Closed Bug 920318 Opened 6 years ago Closed 6 years ago

Add a user-provided constructor to the Token class to work around an MSVC 2013/VC12 compiler bug


(Core :: JavaScript Engine, defect)

Not set





(Reporter: Waldo, Assigned: Waldo)




(2 files)

SpiderMonkey has approximately this code in it:

struct TokenPos
  uint32_t begin;
  uint32_t end;
  TokenPos() {}
  TokenPos(uint32_t b, uint32_t e) : begin(b), end(e) {}

struct Token
  TokenPos pos;

struct TokenStream
  Token tokens[4];

  TokenStream(...) : tokens() {}

We instantiate the Parser class on the stack, and Parser contains a TokenStream.

When we construct that Parser, this invokes the TokenStream constructor.  That ()-initializes TokenStream::tokens.  Per C++11 [dcl.init]p10, this value-initializes TokenStream::tokens.  Per [dcl.init]p7 this value-initializes each element.  Token is a non-union class type without a user-provided constructor.  Also, TokenPos's implicitly-declared default constructor is non-trivial.  (This is because it has a non-static data member TokenPos, and Token has a non-trivial default constructor because it is user-provided.)  Thus again per [dcl.init]p7, each element is zero-initialized, then the implicit TokenPos::TokenPos() is called on each (although this call does nothing).

The gist of the above is that, in C++11, TokenStream::tokens is zeroed here.  But in MSVC 2013, for whatever reason, this zeroing doesn't happen.  Some searching suggests MSVC is just kind of buggy in how it initializes stuff (although, apparently buggier in 2013 than in past versions).  This, for instance, contains echoes of the above bugginess:

So if we want proper zeroing in MSVC 2013, we should add a user-provided Token constructor to get the zeroing behavior we depend upon.  Because Token is only handed out by pointer/reference, this won't affect anything other than Token fields in TokenStream, so this shouldn't affect perf anywhere.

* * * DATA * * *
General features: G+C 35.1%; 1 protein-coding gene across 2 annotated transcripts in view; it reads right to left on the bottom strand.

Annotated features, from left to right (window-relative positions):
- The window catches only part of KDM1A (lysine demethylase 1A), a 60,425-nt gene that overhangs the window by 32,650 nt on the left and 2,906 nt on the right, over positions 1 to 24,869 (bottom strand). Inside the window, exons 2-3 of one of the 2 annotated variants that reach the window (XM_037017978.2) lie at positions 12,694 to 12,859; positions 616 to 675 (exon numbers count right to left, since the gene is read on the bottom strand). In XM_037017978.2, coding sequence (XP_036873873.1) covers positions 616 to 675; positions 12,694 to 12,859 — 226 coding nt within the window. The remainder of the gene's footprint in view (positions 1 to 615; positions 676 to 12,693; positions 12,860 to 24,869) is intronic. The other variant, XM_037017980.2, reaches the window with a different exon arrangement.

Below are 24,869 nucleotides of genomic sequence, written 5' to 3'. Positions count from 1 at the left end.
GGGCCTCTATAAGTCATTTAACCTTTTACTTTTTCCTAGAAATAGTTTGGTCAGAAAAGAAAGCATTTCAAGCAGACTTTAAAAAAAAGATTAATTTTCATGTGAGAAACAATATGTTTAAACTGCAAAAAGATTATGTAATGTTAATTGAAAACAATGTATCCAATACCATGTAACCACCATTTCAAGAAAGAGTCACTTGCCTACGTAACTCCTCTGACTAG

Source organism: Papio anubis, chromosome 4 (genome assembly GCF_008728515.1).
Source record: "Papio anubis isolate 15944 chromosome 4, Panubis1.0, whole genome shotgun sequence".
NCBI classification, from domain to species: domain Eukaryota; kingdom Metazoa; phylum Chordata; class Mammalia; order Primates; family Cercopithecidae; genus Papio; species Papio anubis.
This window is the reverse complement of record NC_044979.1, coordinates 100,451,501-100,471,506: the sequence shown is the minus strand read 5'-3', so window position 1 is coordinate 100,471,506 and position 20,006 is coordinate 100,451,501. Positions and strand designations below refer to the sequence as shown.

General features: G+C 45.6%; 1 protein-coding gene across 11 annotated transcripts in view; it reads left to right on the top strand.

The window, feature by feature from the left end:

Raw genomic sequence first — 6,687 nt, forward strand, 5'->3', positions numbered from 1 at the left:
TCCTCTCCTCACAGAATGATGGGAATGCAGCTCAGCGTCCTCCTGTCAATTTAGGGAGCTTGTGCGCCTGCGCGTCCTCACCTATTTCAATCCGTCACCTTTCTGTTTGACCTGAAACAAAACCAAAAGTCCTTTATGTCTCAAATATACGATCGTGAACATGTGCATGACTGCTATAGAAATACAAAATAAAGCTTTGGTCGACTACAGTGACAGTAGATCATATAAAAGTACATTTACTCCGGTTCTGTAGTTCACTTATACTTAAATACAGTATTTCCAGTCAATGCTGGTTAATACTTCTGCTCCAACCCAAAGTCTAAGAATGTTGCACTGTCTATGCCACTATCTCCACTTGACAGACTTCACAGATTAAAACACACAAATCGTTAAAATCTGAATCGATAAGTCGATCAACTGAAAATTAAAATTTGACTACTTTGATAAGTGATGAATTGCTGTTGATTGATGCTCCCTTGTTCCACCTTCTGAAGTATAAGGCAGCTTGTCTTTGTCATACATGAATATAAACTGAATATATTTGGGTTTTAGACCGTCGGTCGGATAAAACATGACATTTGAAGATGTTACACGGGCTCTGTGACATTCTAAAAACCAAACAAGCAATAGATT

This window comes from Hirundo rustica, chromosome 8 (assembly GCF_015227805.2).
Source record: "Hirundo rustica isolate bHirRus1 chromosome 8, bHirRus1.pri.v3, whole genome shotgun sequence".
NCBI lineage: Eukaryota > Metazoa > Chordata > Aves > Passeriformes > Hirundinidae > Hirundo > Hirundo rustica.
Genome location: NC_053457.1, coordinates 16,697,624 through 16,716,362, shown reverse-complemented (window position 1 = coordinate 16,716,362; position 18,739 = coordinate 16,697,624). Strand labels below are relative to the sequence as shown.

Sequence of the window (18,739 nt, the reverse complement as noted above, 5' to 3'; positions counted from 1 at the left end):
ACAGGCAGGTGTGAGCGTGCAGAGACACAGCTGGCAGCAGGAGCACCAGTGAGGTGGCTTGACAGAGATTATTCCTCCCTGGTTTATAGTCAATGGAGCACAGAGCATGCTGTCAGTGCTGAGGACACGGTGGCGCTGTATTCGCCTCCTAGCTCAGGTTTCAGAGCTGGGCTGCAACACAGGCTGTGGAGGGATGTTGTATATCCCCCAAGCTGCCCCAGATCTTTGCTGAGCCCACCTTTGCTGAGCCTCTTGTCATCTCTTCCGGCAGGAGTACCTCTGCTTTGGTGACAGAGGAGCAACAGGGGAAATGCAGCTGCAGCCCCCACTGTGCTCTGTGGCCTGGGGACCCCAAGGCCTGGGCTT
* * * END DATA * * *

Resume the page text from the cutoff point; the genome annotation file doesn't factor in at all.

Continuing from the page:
(Interestingly, C++11 changed from what C++98 did.  In C++98, "if [Token] is a non-union class type without a user-declared constructor, then every non-static data member and base-class component of [Token] is value-initialized", per C++98 [dcl.init]p5, which would result in TokenPos() leaving its fields uninitialized.  I don't know if we ever compiled as C++98 *and* relied on C++11-style behavior from gcc/clang.)

dmajor said he'd file a bug for this with Microsoft, and/or comment on an existing one on file for it.  I'll also upload a minimal testcase, that works fine with gcc/clang and MSVC 2010/2012, but fails with MSVC 2013.
Attachment #809568 - Flags: review?(luke)
Comment on attachment 809568 [details] [diff] [review]
Add a user-provided zeroing (ish) constructor

Wow, I didn't know C++11 changed this rule; I generally assume the C++98 rules.  w/o being too familiar with TokenStream, I'm surprised we depend on the initial state of tokens; seems like, since lookahead is 0 initially, we won't touch tokens until someone ungets a token and then only the ungot token, which has been intiaialized... do you know otherwise?  If we don't depend on the value, I'd rather leave it either uninitialized or poisoned.  r+ on either resolution.
Attachment #809568 - Flags: review?(luke) → review+
The uninitialized data appears to be read in the pos() call here:

    Node pn = handler.newStatementList(pc->blockid(), pos());

(In reply to David Major [:dmajor] from comment #4)
Ah, thanks.  So it looks like we are just querying the position of the token stream before we've even read the first character and expecting that to be 0.  Trixie.
Closed: 6 years ago
Resolution: --- → FIXED
Visual Studio 2013 RTM has been released, and it still contains the bug, so we'll need to keep this workaround.
MS says this bug has been fixed for the next major compiler release. Sounds like 2013 will remain affected, though.
Depends on: 1289987
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